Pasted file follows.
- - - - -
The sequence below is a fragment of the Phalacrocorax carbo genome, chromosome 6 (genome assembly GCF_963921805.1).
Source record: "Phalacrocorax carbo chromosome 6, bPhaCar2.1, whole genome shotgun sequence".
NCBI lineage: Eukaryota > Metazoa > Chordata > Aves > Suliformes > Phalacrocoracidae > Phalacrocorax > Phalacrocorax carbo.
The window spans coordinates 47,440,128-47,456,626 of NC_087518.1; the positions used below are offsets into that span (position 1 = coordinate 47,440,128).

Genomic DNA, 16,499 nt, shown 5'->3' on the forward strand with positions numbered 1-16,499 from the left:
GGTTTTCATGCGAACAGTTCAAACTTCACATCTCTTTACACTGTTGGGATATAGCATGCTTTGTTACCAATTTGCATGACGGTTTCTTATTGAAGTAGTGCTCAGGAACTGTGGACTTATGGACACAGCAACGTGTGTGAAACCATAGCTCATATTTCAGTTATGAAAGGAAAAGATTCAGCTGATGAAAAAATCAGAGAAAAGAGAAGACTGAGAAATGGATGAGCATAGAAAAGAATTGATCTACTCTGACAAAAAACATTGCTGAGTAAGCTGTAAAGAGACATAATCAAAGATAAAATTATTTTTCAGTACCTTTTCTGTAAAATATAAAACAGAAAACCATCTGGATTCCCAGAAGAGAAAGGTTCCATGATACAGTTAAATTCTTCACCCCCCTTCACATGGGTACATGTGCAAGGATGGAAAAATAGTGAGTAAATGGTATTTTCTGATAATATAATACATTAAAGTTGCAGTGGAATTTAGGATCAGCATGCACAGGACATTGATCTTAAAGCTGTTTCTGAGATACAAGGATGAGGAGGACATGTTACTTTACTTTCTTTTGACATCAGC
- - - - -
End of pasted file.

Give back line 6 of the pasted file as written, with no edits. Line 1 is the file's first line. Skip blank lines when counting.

GGTTTTCATGCGAACAGTTCAAACTTCACATCTCTTTACACTGTTGGGATATAGCATGCTTTGTTACCAATTTGCATGACGGTTTCTTATTGAAGTAGTGCTCAGGAACTGTGGACTTATGGACACAGCAACGTGTGTGAAACCATAGCTCATATTTCAGTTATGAAAGGAAAAGATTCAGCTGATGAAAAAATCAGAGAAAAGAGAAGACTGAGAAATGGATGAGCATAGAAAAGAATTGATCTACTCTGACAAAAAACATTGCTGAGTAAGCTGTAAAGAGACATAATCAAAGATAAAATTATTTTTCAGTACCTTTTCTGTAAAATATAAAACAGAAAACCATCTGGATTCCCAGAAGAGAAAGGTTCCATGATACAGTTAAATTCTTCACCCCCCTTCACATGGGTACATGTGCAAGGATGGAAAAATAGTGAGTAAATGGTATTTTCTGATAATATAATACATTAAAGTTGCAGTGGAATTTAGGATCAGCATGCACAGGACATTGATCTTAAAGCTGTTTCTGAGATACAAGGATGAGGAGGACATGTTACTTTACTTTCTTTTGACATCAGC